Thursday, May 14, 2015
In United States v. Heller, the Court held that individuals have a Second Amendment right to keep and bear arms apart from their associations with state militias. Although that holding was and remains controversial, less attention has been paid to what the Heller Court had to say about the Fourth Amendment. Writing for the Court in Heller, Justice Scalia asserts that the phrase “right of the people” in the Fourth Amendment “unambiguously refers to individual rights, not ‘collective’ rights or rights that may only be exercised through participation in some corporate body.” By any definition, this is dicta. It is also dangerous. That is because the security of the people guaranteed by the Fourth Amendment presently is imperiled by the rapidly expanding surveillance capacities of governments and their agents.Meeting challenges posed by these technologies will require a sustained investment in constitutional remedies capable of reclaiming and preserving that security. The Heller Court’s reading of the Fourth Amendment threatens the ability of courts to fashion and enforce those remedies, which leaves each of us and all of us more vulnerable to the kinds of broad and indiscriminate surveillance that are anathema to the Fourth Amendment.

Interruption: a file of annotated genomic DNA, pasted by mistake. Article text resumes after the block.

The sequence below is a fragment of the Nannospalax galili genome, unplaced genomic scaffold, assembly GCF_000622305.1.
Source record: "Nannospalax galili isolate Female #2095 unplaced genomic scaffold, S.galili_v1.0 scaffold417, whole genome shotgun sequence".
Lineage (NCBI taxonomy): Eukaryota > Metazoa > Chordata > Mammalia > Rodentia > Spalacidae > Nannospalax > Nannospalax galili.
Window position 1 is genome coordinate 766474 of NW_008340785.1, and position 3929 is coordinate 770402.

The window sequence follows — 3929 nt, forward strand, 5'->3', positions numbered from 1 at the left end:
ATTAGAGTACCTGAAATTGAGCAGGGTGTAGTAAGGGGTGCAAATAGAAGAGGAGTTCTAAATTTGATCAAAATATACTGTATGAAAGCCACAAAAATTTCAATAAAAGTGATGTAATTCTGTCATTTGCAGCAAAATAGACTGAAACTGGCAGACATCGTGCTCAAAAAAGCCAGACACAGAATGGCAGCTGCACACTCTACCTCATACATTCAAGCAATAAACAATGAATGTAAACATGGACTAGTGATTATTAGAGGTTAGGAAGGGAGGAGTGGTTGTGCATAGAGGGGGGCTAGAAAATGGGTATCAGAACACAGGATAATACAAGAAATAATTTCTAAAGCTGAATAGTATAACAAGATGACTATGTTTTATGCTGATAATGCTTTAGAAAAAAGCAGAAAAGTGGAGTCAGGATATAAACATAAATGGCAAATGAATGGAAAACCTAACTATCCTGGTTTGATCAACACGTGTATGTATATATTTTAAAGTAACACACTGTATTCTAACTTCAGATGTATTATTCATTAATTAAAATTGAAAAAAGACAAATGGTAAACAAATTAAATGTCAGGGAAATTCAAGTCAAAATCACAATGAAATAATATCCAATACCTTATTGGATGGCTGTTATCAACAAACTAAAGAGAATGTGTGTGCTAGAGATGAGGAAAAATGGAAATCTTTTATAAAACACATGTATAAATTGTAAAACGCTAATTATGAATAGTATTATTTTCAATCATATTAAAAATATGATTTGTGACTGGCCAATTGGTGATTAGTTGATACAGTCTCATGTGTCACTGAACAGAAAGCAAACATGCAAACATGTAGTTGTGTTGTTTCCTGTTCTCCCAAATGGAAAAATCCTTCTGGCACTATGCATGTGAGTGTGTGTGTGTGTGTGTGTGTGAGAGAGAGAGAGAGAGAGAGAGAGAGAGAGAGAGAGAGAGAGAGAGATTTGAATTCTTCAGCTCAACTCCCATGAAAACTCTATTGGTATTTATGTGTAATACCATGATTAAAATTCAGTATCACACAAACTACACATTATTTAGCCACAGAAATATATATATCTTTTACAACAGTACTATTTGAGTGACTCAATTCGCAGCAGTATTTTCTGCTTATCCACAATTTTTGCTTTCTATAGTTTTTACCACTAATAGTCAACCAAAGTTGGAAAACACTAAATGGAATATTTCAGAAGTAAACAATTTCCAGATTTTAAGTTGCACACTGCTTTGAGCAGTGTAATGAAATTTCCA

This essay takes on the Court’s dangerous dicta in Heller. It does so on textualist grounds. By applying well-established canons of interpretation, and considering historical evidence, it argues that rights secured by the Fourth Amendment are fundamentally collective. This does not mean that individuals cannot seek Fourth Amendment protections or raise Fourth Amendment claims. Any right of the people must in some way devolve to protections for persons. Rather, the point is that the Fourth Amendment targets government practices, which, if left to the unfettered discretion of government agents, would leave all of us and each of us insecure in our persons, houses, papers, and effects. This is precisely what is at stake in governments’ use of modern surveillance technologies, which suggests a critical role for the Fourth Amendment in ongoing efforts to regulate the deployment and use of those technologies.